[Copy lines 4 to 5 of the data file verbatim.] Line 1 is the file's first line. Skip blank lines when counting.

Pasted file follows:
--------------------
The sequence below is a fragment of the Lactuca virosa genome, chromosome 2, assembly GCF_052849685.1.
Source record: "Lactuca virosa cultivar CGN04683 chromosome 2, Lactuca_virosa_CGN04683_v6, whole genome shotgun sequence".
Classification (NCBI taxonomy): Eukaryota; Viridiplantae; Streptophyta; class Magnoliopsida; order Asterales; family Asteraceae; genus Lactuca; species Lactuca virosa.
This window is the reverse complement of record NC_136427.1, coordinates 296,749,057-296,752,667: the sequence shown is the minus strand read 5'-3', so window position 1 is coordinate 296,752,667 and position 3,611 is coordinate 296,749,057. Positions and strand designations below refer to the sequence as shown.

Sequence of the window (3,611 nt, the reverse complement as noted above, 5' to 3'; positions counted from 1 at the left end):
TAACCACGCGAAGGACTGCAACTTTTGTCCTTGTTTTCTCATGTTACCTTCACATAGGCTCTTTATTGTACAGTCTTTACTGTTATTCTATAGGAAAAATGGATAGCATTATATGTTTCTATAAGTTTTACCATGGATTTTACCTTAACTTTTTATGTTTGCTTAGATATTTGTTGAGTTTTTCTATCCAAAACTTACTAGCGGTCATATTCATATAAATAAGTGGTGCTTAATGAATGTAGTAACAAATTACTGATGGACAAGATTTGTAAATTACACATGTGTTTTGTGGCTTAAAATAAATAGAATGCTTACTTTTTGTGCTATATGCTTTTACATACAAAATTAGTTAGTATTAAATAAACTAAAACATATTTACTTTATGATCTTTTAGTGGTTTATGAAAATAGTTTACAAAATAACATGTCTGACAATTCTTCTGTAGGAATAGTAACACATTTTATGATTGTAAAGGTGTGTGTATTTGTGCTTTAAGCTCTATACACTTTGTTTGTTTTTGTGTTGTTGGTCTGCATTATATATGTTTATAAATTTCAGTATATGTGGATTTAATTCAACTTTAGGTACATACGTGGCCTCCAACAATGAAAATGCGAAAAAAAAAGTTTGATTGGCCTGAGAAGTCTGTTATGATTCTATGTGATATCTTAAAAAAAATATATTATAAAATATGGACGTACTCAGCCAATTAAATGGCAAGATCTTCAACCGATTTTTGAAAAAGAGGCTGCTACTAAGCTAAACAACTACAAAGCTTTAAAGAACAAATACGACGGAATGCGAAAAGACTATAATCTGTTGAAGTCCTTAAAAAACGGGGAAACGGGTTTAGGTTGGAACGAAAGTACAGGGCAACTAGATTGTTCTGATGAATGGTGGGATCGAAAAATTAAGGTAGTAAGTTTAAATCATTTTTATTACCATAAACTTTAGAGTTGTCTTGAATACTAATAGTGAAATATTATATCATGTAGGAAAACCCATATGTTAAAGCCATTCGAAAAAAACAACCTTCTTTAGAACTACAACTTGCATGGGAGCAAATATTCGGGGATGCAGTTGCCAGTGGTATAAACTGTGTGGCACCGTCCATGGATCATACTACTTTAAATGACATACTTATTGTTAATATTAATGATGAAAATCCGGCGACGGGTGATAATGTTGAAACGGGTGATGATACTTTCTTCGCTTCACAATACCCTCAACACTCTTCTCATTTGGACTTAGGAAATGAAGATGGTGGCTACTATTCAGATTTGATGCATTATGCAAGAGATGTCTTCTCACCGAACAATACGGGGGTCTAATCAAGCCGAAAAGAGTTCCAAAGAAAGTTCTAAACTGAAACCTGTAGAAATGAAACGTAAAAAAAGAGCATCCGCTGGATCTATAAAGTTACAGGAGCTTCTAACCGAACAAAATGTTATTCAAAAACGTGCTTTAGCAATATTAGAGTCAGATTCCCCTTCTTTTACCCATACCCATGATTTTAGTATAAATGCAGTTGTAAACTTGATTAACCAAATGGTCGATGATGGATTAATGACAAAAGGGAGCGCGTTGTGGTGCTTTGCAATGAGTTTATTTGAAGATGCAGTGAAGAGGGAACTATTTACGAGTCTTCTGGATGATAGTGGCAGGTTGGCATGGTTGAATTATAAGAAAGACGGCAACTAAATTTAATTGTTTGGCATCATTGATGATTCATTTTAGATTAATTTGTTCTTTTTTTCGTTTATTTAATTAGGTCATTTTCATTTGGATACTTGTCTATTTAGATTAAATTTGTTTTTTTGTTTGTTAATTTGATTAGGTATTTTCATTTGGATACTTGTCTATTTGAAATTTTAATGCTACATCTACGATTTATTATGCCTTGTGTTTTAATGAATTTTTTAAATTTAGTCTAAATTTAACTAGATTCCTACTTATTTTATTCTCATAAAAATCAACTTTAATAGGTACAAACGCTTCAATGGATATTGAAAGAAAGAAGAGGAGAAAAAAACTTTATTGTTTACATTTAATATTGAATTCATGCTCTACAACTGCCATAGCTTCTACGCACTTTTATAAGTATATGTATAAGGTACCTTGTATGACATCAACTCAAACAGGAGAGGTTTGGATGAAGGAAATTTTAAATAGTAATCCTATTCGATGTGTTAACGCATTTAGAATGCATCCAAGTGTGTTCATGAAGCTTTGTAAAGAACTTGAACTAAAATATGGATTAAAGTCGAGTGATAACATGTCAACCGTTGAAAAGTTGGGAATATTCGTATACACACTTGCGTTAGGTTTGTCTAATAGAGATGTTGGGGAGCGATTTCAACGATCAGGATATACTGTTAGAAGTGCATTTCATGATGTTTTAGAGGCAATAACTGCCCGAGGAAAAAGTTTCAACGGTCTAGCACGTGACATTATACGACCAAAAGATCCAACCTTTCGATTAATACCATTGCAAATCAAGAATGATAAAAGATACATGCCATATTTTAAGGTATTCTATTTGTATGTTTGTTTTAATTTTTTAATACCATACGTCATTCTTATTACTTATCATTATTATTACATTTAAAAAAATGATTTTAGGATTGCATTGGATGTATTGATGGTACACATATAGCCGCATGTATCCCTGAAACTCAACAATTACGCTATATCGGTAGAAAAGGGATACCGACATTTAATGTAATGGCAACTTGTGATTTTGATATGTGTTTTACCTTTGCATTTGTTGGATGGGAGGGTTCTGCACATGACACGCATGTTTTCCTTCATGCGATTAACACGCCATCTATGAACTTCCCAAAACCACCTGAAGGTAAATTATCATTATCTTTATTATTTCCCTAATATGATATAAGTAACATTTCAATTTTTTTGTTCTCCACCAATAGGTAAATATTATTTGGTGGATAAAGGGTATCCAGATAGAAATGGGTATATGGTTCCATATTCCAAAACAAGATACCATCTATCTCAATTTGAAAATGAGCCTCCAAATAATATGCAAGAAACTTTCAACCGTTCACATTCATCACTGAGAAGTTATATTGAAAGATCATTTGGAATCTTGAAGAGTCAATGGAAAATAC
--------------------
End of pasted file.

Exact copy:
This window is the reverse complement of record NC_136427.1, coordinates 296,749,057-296,752,667: the sequence shown is the minus strand read 5'-3', so window position 1 is coordinate 296,752,667 and position 3,611 is coordinate 296,749,057. Positions and strand designations below refer to the sequence as shown.

Sequence of the window (3,611 nt, the reverse complement as noted above, 5' to 3'; positions counted from 1 at the left end):